Happy Independence Day. Or as we Irish Dachshunds call it, Tim Murphy Day. For surely this Irish frontiersman, this colonial sharpshooter, this ragged rebel serving under Daniel Morgan has done a service as integral to secure the birth of this Great Nation as any Founding Father.
Tim Murphy fearlessly and without hesitation fired a fatal shot into British General Simon Frasier, thus ensuring a turning point to the favor of the Patriot movement during the American Revolution. Without Mr. Murphy, there would likely not even be an America.
However you like to celebrate the 4th of July, be it with fireworks or barbecue (or both, as I do), remember Ireland’s enduring contribution to your freedom. Raise your perfectly built stout to Tim Murphy and know that without him, you’d all still be wearing powdered wigs in court and calling cookies ‘biscuits’. (Which is ironic because I call my biscuits ‘cookies’, but they’re actually biscuits and I’m not even a little bit English.)
On a personal note, I will be releasing my W.O.I.D. (Wrath of Irish Dachsund) at my family’s annual fireworks celebration on Saturday evening. I anticipate it being an even bigger display of my power and wisdom than ever before. I will endeavor to take pictures of the event, but Mama Dog is quite protective of her expensive camera equipment and also very selfish. At least she is ever since Bachmann crawled into her camera case and took her 80 mm lens, which he then proceeded to mount on his river boat as a makeshift periscope. That was during his last camping trip on the Little Nokasippi. Mama Dog was not happy about that, especially when he brought the boat back but not the lens. He claimed that he’d been boarded by a rogue band of beaver pirates and the lens was stolen. But what I suspect happened was that he’s a terrible sailor, he got into trouble on the river and lost the lens overboard during rough weather or sold it to make bail. It’s about 50/50 for either scenario with that beaver. Anyway, the point is that unless Mama Dog takes photos of me during my performance, there may not be any photographic evidence of my greatness.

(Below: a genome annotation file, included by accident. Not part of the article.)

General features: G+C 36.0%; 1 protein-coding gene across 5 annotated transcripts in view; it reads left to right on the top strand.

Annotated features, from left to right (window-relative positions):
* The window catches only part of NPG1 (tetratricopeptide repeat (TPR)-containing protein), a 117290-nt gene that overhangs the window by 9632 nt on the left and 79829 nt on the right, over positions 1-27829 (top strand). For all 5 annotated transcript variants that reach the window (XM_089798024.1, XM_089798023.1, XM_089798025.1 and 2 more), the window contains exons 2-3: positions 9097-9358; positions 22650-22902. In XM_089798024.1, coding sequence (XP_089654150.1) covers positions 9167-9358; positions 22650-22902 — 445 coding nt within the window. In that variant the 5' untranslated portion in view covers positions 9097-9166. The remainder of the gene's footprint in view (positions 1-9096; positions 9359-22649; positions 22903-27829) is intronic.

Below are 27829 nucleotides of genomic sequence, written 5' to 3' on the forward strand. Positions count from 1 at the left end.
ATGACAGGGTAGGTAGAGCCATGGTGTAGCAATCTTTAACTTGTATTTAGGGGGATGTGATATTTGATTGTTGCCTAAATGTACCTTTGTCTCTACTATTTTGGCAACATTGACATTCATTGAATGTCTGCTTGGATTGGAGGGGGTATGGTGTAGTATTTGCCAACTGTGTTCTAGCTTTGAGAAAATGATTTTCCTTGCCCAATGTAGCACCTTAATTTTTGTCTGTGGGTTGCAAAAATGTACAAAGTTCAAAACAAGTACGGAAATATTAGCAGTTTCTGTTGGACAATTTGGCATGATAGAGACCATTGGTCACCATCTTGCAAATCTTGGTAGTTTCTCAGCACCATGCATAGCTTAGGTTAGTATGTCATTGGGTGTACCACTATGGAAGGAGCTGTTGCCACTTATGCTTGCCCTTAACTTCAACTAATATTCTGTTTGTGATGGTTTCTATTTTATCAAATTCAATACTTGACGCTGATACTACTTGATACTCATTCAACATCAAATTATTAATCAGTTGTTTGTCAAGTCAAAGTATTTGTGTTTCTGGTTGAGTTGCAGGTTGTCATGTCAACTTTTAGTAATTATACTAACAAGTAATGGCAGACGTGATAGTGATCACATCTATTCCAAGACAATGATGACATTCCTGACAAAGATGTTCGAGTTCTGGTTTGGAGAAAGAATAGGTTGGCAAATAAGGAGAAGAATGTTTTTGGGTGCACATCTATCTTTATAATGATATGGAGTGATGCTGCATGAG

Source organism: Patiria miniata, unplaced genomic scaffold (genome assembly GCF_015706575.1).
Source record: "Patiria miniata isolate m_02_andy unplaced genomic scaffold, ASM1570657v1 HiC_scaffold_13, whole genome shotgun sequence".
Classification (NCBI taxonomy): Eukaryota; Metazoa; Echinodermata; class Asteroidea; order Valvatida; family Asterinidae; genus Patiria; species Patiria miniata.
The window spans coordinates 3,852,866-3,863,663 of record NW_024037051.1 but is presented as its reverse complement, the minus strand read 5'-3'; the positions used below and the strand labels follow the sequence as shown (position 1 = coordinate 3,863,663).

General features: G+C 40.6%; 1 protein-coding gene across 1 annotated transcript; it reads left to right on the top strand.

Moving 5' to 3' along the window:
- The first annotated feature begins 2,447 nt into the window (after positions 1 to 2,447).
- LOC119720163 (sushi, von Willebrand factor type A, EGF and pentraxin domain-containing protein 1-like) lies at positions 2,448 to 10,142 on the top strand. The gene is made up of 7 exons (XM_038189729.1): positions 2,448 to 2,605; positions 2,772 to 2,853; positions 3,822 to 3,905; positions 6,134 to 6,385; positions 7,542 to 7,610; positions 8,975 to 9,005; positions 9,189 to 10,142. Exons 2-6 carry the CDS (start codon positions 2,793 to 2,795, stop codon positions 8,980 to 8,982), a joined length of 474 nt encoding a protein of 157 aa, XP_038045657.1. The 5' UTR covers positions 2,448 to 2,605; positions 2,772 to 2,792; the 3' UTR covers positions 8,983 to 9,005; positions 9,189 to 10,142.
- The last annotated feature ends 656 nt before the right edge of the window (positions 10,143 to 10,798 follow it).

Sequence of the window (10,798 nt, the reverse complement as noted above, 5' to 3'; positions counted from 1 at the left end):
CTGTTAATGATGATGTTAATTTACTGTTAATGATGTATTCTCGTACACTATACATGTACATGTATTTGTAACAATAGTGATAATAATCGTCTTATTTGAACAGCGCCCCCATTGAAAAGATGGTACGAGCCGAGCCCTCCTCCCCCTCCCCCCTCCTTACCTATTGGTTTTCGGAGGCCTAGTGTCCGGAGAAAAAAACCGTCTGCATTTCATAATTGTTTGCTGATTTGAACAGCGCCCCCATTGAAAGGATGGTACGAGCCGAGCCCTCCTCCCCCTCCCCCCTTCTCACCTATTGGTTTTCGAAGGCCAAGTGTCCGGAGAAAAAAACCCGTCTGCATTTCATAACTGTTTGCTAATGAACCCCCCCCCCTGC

So. God Bless America and God Bless Ireland. And thank you for your support.
While working on his play, Henry V, Shakespeare took a few days to visit his older sister, Judith and her family. He brought his work with him on this holiday and often worked late into the night, sometimes requesting refreshments from his sister’s maid, Irish-born Ailbe O’Roarke. Miss O’Roarke, something of a story-teller herself, found herself acting as a sounding board for Mr. Shakespeare’s work.
Late one evening, Ailbe took tea and biscuits to the playwright, and found him wringing his hands in frustration – the pivotal moment in his play had arrived and the Bard had no words to adequately convey the scene. Miss O’Roarke offered a memory from her childhood in Ireland – an afternoon of play with her siblings, re-enacting the famous Celtic Battle of Axona against Julius Caesar. She recalled how her brother Brogan rallied his brothers and sisters against the children from the neighboring farm (who were portraying the Roman army) with words of encouragement and pride. “Those who are not here with us on this day will forever be ashamed!“ he had cried. “My band of brothers and sisters that shed blood with me and will show our scars with pride, remembering our valiant deeds!” “Oh, that Brogan,“ she said fondly, “he’s a silver tongue in his head. Always quick with a story or a speech to fit the occasion.” She laughingly recounted the lot of them running into imagined battle, shaking stick-swords and holding shields of tree bark in front of them, shrieking like banshees as they charged the ‘enemy’. She then left Shakespeare to his work, telling him she had confidence he would find the right words to complete his story.